In our class discussion last night, we talked about how there is some controversy about whether to stay silent on social media platforms and online spaces in general when it comes to social justice issues. Most of this controversy comes from a place of discomfort because people do not want to say the wrong thing, or offend anyone. Personally, I feel as though speaking out in a professional manner is beneficial, but to be cautious with your language and word use. Speaking out shows that you’re not afraid to stand up for what you believe in, but choosing the right words and conveying a professional message is extremely important. As a future educator, I believe in providing resources and interacting with people in a non-condescending way is the best approach to posting online content.

On the other hand, what you post online is important, but acting on and staying consistent with your beliefs that are conveyed to others via social must be replicated in the real world. Teachers and people in general can post just about anything they want to create a positive identity for themselves online, but can contradict those posts with their behaviour. It is also important to educate yourself and be sure of the content that you post. There is a lot of false information and underlying meanings in resources and posts. Gathering information from trusted sources is crucial, especially when you are sharing content on your own personal accounts.

Lastly, opening up conversations with students in a classroom setting is going to be the difference that we want to see in the world. The next generation of people are largely in the hands of educators, and providing them with an opportunity to learn about race and equality is only going to help them. It is an uncomfortable topic for everyone, but race needs to be acknowledged. Understanding that there is difference in the world, and accepting that difference is what we need to strive to achieve. Introducing race and the acceptance of race to students from early on in their schooling can be as simple as picture books and colouring activities. It does not always have to be an extremely intelligent and political conversation, especially with younger students.

Grandma’s Bun Recipe

This week for my learning project, I was faced with a bit of a challenge by using different technology to document my cooking. I have been just taking pictures of the step by step process of the recipes I have been using, so making a video was a new experience for me. Last week, I made shrimp jambalaya, which was a big success (but very spicy). This week was not as complicated of a recipe, but the process was longer because there was a lot of waiting time between certain steps. It was a nice change of pace, and good to learn how to make a simple food that is very versatile.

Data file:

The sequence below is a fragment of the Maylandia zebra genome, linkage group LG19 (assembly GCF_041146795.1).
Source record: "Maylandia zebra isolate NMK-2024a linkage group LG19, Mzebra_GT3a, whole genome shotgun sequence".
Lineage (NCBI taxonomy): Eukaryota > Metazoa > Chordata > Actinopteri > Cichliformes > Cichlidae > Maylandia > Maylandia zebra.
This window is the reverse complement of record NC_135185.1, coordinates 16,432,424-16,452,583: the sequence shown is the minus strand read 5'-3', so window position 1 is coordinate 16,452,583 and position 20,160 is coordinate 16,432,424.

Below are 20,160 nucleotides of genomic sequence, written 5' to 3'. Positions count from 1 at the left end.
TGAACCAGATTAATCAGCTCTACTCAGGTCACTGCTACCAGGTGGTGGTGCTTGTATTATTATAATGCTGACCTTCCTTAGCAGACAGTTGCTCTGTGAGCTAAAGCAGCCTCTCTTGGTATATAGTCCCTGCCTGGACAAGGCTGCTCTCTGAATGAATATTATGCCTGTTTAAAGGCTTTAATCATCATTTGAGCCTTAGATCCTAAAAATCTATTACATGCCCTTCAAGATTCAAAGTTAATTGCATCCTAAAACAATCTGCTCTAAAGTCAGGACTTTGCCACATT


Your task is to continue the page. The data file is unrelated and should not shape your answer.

As for the tool I decided on, I contemplated a few different apps while exploring the EDTC300 collaborative tools list, as well as looking at some of my other classmate’s blog posts. I ended up settling on InShot after looking at Tracey Beaven’s blog post. InShot was very easy to use and I found it very fluid. The app is free, and has many features to edit photos and videos. I was able to add some of the music that the app provided, but there was also an option to add some of your own personal music from your iTunes library.

The app is homepage is very simple and gives you three options to choose from. When I picked the video feature, I just had to pick previously recorded videos from my iPhone. From there, it gives you the options to add text, music, add more videos to the existing video, crop the video, and a whole bunch of other awesome features. Adding and deleting content was also very simple just by clicking on the portion of the video you want to edit, and the pressing the delete button.

For the recipe, I only needed my grandma’s brain for help, but luckily she also had it written down on a piece of paper so I could follow along a bit easier. I was fortunate enough to have her guide me (and also videotape) because I have eaten a lot of her baking, but have never learned how to make any of it. I laid out all of the ingredients and followed her lead. (The recipe is the middle one).

The process itself was not very long, but putting all of the steps into one smooth transitioning video was the challenging part. It would still take me a few more tries to make the buns on my own, but this was a good start:

The simplified version of the process was captured in about 4 steps, but there was a lot of work in between. I definitely have a new appreciation for the work that goes into the buns that I’ve been eating for as long as I can remember. After reflecting on the baking, the entire process took a lot longer than I expected. The buns turned out very well and were very filling. The recipe ended up making 3 dozen buns.